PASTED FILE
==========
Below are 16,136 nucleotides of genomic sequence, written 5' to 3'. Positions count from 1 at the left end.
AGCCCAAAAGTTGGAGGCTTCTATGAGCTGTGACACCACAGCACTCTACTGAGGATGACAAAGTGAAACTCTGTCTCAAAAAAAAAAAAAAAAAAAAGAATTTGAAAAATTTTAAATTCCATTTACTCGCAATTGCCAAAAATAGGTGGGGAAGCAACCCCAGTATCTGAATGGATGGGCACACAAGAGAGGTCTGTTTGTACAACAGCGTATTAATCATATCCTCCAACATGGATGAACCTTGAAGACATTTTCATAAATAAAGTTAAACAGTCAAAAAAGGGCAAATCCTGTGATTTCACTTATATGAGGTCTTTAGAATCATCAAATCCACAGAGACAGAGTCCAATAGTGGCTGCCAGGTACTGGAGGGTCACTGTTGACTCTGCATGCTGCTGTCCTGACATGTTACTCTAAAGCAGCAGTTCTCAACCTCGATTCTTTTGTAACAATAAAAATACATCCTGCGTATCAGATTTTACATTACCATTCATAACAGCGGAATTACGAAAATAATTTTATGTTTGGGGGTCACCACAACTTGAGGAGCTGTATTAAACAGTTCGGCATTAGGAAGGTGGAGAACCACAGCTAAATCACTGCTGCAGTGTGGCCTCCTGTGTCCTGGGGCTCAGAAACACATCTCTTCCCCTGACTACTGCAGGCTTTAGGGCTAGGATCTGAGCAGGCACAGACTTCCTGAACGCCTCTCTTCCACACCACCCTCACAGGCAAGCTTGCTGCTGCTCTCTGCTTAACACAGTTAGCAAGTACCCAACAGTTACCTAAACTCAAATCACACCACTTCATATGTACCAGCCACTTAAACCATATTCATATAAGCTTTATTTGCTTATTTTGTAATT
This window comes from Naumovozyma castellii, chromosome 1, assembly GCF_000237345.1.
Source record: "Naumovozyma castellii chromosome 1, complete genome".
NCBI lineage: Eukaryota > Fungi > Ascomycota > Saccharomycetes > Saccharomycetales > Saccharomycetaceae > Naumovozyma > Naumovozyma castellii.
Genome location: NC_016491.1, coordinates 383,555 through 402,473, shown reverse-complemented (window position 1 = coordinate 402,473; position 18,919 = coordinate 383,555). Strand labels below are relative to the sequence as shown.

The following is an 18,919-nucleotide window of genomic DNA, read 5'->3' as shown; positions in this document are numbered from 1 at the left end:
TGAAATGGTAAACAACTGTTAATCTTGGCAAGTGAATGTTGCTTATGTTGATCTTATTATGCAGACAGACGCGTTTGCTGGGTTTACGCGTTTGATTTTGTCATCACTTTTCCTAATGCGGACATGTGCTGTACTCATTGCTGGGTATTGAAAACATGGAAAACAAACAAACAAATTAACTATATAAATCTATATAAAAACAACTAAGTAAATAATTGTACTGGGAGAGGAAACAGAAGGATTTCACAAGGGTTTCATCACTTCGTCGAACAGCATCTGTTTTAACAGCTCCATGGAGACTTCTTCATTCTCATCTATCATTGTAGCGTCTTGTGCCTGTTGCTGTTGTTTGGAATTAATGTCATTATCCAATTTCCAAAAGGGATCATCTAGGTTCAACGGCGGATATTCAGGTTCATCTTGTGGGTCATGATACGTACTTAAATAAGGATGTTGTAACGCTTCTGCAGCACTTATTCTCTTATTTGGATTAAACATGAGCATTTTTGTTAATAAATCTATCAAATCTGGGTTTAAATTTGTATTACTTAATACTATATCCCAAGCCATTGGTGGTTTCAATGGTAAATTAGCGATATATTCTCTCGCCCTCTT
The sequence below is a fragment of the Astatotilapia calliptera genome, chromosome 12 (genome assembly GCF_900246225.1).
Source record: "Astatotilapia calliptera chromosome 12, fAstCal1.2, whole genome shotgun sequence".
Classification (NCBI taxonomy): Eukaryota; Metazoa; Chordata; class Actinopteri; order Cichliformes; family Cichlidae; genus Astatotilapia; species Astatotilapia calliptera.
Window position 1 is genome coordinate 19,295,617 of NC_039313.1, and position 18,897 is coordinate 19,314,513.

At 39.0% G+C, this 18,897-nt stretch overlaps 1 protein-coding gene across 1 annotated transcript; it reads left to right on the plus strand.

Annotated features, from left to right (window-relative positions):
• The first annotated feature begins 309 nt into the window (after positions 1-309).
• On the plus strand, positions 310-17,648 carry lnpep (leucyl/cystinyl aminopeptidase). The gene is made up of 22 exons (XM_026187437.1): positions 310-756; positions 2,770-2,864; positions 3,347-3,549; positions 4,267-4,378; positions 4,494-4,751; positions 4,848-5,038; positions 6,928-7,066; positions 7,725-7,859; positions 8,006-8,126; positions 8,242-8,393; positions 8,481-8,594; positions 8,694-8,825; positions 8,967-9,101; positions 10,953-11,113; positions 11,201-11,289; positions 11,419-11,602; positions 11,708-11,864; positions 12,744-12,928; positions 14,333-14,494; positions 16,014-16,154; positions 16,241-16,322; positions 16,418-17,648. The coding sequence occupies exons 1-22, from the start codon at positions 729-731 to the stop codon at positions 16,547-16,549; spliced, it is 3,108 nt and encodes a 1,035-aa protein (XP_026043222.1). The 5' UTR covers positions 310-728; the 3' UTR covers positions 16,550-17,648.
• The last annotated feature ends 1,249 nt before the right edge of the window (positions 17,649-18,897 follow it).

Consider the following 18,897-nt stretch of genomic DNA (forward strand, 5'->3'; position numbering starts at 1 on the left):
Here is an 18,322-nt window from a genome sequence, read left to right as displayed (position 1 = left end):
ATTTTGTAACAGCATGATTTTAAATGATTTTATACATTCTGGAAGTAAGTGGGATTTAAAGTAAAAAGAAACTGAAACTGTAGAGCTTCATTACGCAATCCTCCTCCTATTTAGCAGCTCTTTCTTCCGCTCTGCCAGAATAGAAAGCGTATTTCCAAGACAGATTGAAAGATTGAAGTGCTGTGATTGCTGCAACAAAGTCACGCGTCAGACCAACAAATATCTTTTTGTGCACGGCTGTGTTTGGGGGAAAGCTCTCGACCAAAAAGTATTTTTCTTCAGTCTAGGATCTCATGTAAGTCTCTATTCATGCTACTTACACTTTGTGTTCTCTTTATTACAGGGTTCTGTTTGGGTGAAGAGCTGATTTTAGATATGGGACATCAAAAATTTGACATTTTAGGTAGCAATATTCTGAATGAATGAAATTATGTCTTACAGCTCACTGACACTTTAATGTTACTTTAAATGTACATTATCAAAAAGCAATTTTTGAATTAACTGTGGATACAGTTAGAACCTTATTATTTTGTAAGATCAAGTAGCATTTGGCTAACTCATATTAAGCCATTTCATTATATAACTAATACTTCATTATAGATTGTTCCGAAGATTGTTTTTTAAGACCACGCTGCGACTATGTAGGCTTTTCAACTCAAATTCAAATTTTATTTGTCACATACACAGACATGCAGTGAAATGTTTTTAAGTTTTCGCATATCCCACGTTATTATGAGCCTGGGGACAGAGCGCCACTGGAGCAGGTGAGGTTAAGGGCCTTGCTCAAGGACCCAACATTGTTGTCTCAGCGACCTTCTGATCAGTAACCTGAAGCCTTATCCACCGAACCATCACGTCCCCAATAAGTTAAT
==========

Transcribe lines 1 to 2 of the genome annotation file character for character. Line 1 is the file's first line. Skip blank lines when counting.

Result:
Below are 16,136 nucleotides of genomic sequence, written 5' to 3'. Positions count from 1 at the left end.
AGCCCAAAAGTTGGAGGCTTCTATGAGCTGTGACACCACAGCACTCTACTGAGGATGACAAAGTGAAACTCTGTCTCAAAAAAAAAAAAAAAAAAAAGAATTTGAAAAATTTTAAATTCCATTTACTCGCAATTGCCAAAAATAGGTGGGGAAGCAACCCCAGTATCTGAATGGATGGGCACACAAGAGAGGTCTGTTTGTACAACAGCGTATTAATCATATCCTCCAACATGGATGAACCTTGAAGACATTTTCATAAATAAAGTTAAACAGTCAAAAAAGGGCAAATCCTGTGATTTCACTTATATGAGGTCTTTAGAATCATCAAATCCACAGAGACAGAGTCCAATAGTGGCTGCCAGGTACTGGAGGGTCACTGTTGACTCTGCATGCTGCTGTCCTGACATGTTACTCTAAAGCAGCAGTTCTCAACCTCGATTCTTTTGTAACAATAAAAATACATCCTGCGTATCAGATTTTACATTACCATTCATAACAGCGGAATTACGAAAATAATTTTATGTTTGGGGGTCACCACAACTTGAGGAGCTGTATTAAACAGTTCGGCATTAGGAAGGTGGAGAACCACAGCTAAATCACTGCTGCAGTGTGGCCTCCTGTGTCCTGGGGCTCAGAAACACATCTCTTCCCCTGACTACTGCAGGCTTTAGGGCTAGGATCTGAGCAGGCACAGACTTCCTGAACGCCTCTCTTCCACACCACCCTCACAGGCAAGCTTGCTGCTGCTCTCTGCTTAACACAGTTAGCAAGTACCCAACAGTTACCTAAACTCAAATCACACCACTTCATATGTACCAGCCACTTAAACCATATTCATATAAGCTTTATTTGCTTATTTTGTAATT